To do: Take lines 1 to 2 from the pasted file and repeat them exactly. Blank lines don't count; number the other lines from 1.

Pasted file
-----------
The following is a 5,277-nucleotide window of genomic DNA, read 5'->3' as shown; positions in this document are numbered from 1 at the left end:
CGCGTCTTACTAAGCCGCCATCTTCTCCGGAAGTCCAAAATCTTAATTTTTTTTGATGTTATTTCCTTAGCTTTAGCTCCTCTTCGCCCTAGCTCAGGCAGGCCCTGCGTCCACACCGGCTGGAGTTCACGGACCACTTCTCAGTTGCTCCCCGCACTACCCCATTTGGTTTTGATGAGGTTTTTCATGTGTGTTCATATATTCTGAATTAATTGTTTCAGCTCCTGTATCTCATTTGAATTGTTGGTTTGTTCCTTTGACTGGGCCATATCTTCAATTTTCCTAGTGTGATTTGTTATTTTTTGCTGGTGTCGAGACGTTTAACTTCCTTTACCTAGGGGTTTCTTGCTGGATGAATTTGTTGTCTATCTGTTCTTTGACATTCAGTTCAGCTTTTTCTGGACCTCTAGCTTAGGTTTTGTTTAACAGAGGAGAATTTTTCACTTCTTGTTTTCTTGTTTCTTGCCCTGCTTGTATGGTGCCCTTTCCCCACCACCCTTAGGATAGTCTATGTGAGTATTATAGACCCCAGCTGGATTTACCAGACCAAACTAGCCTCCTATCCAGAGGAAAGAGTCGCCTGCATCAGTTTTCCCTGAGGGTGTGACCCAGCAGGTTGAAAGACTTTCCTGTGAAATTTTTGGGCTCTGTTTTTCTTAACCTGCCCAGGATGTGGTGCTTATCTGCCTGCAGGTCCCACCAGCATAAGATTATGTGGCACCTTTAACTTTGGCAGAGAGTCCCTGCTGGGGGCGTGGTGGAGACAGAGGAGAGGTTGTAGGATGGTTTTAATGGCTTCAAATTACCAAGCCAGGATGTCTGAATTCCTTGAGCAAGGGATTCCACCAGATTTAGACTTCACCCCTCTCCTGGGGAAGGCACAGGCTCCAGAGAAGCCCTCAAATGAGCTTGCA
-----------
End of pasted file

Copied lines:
The following is a 5,277-nucleotide window of genomic DNA, read 5'->3' as shown; positions in this document are numbered from 1 at the left end:
CGCGTCTTACTAAGCCGCCATCTTCTCCGGAAGTCCAAAATCTTAATTTTTTTTGATGTTATTTCCTTAGCTTTAGCTCCTCTTCGCCCTAGCTCAGGCAGGCCCTGCGTCCACACCGGCTGGAGTTCACGGACCACTTCTCAGTTGCTCCCCGCACTACCCCATTTGGTTTTGATGAGGTTTTTCATGTGTGTTCATATATTCTGAATTAATTGTTTCAGCTCCTGTATCTCATTTGAATTGTTGGTTTGTTCCTTTGACTGGGCCATATCTTCAATTTTCCTAGTGTGATTTGTTATTTTTTGCTGGTGTCGAGACGTTTAACTTCCTTTACCTAGGGGTTTCTTGCTGGATGAATTTGTTGTCTATCTGTTCTTTGACATTCAGTTCAGCTTTTTCTGGACCTCTAGCTTAGGTTTTGTTTAACAGAGGAGAATTTTTCACTTCTTGTTTTCTTGTTTCTTGCCCTGCTTGTATGGTGCCCTTTCCCCACCACCCTTAGGATAGTCTATGTGAGTATTATAGACCCCAGCTGGATTTACCAGACCAAACTAGCCTCCTATCCAGAGGAAAGAGTCGCCTGCATCAGTTTTCCCTGAGGGTGTGACCCAGCAGGTTGAAAGACTTTCCTGTGAAATTTTTGGGCTCTGTTTTTCTTAACCTGCCCAGGATGTGGTGCTTATCTGCCTGCAGGTCCCACCAGCATAAGATTATGTGGCACCTTTAACTTTGGCAGAGAGTCCCTGCTGGGGGCGTGGTGGAGACAGAGGAGAGGTTGTAGGATGGTTTTAATGGCTTCAAATTACCAAGCCAGGATGTCTGAATTCCTTGAGCAAGGGATTCCACCAGATTTAGACTTCACCCCTCTCCTGGGGAAGGCACAGGCTCCAGAGAAGCCCTCAAATGAGCTTGCA